The summer of 2011, I took my younger son to Italy. He wanted to go to Rome and Venice. We flew into Rome and spent a few days, then we went by train to Venice. We spent a few days there and then rode the train back to Rome for a few more days in the Eternal City.
European trains are very clean and efficient. They run on time and get you there on time as well. I love that. We saw some beautiful countryside including several fields of sunflowers that I tried and tried to get a picture of from the window. The train moved so fast that all you will see in the picture I’m posting here is a yellow blur, but trust me, it was beautiful!
For a while on one of the trains there were two couples in the seats across from us that were the stereotype for obnoxious Americans. It made me cringe to hear them talking. They wanted the entire first class car to know the men were doctors. The one guy even went so far as to show the couple across from them (their travel companions) pictures on his iPhone of patients he’d done tummy tucks and breast work on. This really made me almost come unglued since there is such a thing as confidentiality. My son was as aghast as I was.
So, other than two obnoxious docs and their wives, we enjoyed the ride.
Beautiful, Jillian…thanks so much for posting the pictures! I’m half Italian and except for one cousin,(who was in Europe in the Army), none of us have had the chance to go to Italy…and it seems like every one I know who has gone there has NOT been Italian!(Even my in-laws…gnaw, gnash!).
One day….one day…or so we keep promising ourselves.
Thank you for being a Beautiful American and not only cringing at those doctors,(who should have their licenses revoked), but for going against the grain and saying that Italy is clean. Most Americans see bad old movies or hear about slums, poverty and filth and THAT is their Idea of Italians.Even those who have visited Italy generally focus on the negatives when it comes to the reviews of their trips; I think it makes them feel clever or superior…it certainly gives me the opposite impression.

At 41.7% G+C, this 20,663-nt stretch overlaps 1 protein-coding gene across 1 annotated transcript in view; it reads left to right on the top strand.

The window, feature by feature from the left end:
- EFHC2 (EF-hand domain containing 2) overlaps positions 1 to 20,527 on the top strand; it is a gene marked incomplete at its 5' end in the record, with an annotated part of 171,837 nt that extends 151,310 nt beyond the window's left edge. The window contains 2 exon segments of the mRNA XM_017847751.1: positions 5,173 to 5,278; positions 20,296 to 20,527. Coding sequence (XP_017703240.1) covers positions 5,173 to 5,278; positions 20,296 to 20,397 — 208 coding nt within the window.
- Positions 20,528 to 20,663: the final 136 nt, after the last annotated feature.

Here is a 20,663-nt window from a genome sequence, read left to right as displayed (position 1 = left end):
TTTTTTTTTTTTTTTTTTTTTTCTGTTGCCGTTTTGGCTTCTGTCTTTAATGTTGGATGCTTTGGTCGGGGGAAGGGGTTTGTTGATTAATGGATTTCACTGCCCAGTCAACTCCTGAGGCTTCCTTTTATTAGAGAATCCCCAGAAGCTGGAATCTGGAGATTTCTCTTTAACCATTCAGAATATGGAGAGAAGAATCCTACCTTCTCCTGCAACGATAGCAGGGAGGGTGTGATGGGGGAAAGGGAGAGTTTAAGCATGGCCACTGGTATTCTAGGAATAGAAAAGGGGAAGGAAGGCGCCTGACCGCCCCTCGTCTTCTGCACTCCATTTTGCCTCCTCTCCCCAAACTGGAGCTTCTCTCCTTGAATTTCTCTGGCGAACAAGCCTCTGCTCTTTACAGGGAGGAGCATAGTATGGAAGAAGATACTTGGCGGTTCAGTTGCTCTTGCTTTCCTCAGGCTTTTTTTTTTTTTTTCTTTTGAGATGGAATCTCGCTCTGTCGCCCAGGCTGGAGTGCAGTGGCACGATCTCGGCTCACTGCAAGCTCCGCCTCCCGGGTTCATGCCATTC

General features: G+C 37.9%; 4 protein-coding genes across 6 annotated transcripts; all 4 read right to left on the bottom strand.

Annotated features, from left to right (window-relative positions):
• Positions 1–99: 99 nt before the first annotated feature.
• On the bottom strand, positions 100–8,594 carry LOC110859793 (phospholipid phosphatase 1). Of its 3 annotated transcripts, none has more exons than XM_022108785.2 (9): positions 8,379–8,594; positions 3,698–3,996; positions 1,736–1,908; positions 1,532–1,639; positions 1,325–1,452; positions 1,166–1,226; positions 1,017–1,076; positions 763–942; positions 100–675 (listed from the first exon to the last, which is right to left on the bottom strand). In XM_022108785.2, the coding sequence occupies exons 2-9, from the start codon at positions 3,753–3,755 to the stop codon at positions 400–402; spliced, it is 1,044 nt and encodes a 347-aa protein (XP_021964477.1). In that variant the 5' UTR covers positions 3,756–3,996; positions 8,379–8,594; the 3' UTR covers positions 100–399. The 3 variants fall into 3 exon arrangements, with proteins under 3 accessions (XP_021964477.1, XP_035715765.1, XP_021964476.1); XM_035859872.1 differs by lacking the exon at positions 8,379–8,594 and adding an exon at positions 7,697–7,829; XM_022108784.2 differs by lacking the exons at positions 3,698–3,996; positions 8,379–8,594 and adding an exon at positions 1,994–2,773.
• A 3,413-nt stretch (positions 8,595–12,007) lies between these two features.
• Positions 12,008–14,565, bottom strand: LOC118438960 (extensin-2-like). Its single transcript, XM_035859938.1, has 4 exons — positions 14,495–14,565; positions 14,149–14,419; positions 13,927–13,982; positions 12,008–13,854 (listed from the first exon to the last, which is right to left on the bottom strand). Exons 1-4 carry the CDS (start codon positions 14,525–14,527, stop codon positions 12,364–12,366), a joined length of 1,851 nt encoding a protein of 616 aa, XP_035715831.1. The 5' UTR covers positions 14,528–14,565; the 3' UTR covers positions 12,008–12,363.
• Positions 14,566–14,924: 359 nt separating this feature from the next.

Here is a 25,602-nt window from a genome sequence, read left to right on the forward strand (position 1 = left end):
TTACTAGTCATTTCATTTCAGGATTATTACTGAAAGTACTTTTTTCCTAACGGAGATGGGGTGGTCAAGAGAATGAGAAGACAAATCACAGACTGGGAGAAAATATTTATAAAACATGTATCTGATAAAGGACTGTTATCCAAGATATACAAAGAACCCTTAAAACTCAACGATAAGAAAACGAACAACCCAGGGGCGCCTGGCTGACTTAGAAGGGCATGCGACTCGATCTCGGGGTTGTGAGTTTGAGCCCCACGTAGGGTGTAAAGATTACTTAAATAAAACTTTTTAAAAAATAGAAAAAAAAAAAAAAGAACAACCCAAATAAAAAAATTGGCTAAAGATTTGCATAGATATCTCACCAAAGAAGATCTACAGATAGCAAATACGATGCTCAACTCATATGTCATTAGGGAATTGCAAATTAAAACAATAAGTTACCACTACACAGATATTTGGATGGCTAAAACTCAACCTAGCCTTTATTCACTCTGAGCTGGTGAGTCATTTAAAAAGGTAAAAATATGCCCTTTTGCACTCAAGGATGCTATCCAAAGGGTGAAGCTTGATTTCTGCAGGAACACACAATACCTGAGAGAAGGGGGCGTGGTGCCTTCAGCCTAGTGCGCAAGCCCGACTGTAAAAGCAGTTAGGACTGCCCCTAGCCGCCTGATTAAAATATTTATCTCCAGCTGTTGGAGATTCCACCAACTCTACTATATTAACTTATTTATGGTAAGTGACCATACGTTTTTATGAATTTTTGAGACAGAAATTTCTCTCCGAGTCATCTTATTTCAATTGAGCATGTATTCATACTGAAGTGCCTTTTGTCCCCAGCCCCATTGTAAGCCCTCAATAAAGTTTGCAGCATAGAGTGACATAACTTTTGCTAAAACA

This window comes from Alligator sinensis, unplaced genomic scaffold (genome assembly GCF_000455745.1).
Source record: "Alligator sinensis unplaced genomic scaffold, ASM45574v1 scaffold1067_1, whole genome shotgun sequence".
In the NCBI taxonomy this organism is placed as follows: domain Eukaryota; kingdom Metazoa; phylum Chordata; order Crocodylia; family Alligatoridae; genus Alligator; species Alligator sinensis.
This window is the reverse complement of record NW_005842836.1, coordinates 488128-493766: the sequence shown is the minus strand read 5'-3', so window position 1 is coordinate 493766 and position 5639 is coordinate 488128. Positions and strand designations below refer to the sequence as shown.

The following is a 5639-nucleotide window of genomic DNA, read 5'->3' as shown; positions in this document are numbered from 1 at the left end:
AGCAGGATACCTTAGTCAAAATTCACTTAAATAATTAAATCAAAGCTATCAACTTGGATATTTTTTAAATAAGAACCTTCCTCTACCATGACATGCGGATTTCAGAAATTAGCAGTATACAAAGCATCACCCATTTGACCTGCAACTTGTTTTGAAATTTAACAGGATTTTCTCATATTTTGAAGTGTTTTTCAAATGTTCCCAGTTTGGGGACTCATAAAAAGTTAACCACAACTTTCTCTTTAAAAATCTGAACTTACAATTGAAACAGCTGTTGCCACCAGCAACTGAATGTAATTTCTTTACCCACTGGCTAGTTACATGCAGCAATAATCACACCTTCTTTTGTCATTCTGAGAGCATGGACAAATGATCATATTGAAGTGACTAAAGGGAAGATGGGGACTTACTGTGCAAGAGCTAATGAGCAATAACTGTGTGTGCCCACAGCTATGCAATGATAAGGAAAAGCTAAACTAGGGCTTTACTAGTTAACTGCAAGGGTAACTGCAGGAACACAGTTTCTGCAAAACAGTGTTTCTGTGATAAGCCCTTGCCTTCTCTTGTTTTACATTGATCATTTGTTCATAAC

I hope if you go again and pass through Umbria,(as you probably did, traveling Venice-Rome by train), please wave out the window as you could well be greeting a relative of mine…or drop down the Adiatic coast.I know a singer/songwriter/record producer in Senegalia.If you stand on THAT coast, you can wave to some of my husband’s relatives across the Adriatic!
I adore Italy, Tonette. I first went when I was 19 and it’s a lovely, lovely place. I plan to return sometime before I die- or at least I hope to. Umbria is gorgeous as well. The alps are also spectacular. It’s a great place for culture, food and visiting with locals. They’re super friendly and nice.
And yeah, those docs needed their licenses taken. Unreal.
They certainly know how to do trains. We went on from the coast into Berlin. It was a commuter and nothing you’d want to spend much time on.
Yeah, I bet. I DO love that they have rail travel down to a science there. The UK has it done well as well.
The pictures are great, even the sunflower one. 🙂 What a great trip you and your son had, eh?
Thanks Laurie. We did have a wonderful time.
I’d love to visit southern Italy some day. But I’d have to travel with someone who knew the language and knew the places to go (and NOT to go).
Funny to hear your comment about European trains. Part of my post (this Thurs.) — which I had to delete because of space limitations — dealt with my experience on AmTrack when I was talking to a fellow passanger (whom I only later discovered was an AmTrack executive). I made the observation that the system (Birmingham AL station) was disorganized, very lax in security, and the incoming train was late. “I thought trains were all compulsive about timetables.” I said rhetorically.
His reply: “You’re thinking about trains in Europe.”
That’s true, Jeff. They are very worried about timetables. We don’t have Amtrak here anymore where I live. Sad, really.
I hope you get to Italy. It’s lovely.
Why SOUTHERN Italy,Jeff? You’ll miss my relatives!
too much arthritis in my hips … can’t climb mountains anymore
Oh, I understand, not in the Alps…well, my people are just north of Rome and when talking to Italians, you have to understand that SOUTHERN Italy to them anything from somewhere south of Rome,(not ‘non-Tyrolian’). And believe me, Italians divide it up as bad as people here do north and south of the Mason-Dixon line!